Hanaway village houses one of the biggest sarcophagus in Lebanon, dating back to the 1st millennium BC (Phoenician - Persian era). The original location of the sarcophagus, according to scholars, has always been where it exists today.
Some scholars named this sarcophagus "Hiram's Tomb" in relation to King Hiram of Tyre (980–947 BC) or to his architect, also named Hiram, who designed and supervised the construction of Solomon's Temple. No archaeological evidence have been able to prove both theories.
The sarcophagus is surrounded by remains of a Byzantine basilica, from which a beautiful mosaic tablet was removed during excavations and is now exhibited at The Louvre museum.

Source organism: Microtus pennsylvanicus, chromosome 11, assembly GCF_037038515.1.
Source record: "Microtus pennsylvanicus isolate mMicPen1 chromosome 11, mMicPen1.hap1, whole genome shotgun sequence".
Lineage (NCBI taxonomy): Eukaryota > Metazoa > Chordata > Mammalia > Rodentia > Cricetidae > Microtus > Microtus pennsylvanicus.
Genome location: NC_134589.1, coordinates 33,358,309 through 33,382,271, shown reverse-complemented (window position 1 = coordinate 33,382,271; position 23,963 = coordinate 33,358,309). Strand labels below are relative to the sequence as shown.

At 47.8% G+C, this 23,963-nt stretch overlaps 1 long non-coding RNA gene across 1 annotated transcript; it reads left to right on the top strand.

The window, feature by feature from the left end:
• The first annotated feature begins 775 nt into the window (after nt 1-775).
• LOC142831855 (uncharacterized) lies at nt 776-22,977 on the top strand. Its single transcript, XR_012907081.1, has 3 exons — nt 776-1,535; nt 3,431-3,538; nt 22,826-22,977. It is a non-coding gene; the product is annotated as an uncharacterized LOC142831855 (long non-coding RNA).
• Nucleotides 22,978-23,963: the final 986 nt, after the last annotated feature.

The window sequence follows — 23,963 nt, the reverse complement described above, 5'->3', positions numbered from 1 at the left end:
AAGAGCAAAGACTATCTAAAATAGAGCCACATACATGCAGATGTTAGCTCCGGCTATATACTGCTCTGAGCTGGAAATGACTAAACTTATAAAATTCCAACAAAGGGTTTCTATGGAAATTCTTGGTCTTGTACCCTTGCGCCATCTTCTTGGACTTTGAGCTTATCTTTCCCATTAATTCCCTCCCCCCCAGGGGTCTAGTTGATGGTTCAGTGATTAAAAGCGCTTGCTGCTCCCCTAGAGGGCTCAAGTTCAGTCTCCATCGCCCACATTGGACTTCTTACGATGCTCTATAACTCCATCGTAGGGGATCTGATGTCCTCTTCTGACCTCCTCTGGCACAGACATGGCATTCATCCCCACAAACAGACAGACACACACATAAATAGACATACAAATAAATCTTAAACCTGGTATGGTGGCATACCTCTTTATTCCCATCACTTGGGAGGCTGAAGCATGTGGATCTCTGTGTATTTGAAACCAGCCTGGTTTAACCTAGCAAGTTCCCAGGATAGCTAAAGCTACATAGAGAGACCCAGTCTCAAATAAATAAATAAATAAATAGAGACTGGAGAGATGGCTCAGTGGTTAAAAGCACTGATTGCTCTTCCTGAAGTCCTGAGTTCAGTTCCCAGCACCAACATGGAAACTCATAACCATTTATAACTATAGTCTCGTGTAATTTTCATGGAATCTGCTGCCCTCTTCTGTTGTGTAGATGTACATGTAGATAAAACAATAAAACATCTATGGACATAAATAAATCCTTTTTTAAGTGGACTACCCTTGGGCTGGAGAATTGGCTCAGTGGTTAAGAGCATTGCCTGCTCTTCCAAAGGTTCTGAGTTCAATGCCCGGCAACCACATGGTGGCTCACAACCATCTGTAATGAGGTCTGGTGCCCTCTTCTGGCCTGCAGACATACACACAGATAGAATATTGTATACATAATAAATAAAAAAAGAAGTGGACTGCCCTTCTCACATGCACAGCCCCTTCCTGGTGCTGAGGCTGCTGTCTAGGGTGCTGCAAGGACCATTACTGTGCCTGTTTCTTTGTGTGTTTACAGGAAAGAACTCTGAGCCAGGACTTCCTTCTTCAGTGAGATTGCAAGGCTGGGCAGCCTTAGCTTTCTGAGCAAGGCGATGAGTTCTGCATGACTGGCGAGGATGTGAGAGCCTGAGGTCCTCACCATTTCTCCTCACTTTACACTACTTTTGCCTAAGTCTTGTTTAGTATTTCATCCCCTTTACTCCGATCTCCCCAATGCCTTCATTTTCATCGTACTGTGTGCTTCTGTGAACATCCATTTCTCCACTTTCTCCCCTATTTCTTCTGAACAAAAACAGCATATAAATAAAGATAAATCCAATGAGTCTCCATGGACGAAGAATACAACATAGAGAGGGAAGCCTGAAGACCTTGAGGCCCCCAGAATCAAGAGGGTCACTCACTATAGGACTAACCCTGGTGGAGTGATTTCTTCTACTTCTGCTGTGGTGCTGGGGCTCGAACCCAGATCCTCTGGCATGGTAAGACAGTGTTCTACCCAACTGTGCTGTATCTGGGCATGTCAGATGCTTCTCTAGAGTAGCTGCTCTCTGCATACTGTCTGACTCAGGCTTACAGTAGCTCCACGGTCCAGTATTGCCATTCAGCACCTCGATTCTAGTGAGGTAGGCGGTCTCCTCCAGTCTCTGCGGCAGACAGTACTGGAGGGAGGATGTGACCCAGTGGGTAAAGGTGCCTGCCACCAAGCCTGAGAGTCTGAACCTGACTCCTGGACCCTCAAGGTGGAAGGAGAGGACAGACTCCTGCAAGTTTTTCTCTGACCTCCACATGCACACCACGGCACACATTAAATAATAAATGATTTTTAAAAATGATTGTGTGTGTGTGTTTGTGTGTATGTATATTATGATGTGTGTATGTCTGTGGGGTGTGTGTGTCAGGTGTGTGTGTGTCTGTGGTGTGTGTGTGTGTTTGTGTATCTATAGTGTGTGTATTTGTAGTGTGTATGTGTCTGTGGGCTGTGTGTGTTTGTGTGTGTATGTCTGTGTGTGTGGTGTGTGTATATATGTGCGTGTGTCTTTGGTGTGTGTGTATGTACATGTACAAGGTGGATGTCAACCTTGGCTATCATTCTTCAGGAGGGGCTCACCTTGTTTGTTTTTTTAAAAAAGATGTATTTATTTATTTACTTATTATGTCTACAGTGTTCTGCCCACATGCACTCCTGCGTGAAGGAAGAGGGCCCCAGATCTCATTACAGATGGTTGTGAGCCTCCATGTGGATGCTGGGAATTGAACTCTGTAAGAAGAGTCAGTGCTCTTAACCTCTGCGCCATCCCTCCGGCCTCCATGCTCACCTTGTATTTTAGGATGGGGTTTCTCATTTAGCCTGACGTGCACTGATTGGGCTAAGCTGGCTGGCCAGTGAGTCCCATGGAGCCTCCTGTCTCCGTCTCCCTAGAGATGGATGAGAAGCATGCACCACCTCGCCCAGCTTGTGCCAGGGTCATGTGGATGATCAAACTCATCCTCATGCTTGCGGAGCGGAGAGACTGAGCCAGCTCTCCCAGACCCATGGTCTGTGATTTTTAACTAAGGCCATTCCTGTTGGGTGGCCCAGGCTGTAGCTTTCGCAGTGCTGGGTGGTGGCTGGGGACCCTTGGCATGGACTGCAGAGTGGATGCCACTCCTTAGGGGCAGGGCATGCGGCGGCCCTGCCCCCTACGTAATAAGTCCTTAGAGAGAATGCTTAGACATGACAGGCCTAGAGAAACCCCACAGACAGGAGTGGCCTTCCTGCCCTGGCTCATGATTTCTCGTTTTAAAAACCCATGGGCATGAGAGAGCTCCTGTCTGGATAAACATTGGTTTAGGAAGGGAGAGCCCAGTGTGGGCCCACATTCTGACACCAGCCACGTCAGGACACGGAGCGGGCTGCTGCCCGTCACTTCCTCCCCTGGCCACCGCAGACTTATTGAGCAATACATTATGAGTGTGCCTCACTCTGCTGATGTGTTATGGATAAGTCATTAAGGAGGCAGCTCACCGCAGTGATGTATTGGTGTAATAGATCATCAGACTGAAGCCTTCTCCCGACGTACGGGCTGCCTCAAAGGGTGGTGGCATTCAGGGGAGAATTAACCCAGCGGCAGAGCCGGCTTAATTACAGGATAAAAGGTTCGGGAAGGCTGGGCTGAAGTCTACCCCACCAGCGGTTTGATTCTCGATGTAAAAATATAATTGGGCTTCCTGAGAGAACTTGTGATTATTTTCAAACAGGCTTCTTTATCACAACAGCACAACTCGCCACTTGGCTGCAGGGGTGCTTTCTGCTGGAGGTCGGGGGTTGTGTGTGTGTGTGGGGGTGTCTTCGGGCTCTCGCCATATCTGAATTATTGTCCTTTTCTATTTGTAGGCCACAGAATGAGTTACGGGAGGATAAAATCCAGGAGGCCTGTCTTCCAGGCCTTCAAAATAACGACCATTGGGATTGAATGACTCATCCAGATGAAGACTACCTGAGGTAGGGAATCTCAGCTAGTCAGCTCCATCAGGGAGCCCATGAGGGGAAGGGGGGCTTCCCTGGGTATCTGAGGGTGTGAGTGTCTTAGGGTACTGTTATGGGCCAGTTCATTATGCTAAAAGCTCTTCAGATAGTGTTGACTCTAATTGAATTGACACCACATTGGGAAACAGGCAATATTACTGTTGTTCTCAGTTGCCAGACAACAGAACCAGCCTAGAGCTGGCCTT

According to local sources in Hanaway, during the Israeli occupation in the 1990's, the IDF excavated several times around the site with the hope to find clues related to the design and location of Solomon's temple, the latter being designed by the architect Hiram as stated previously.
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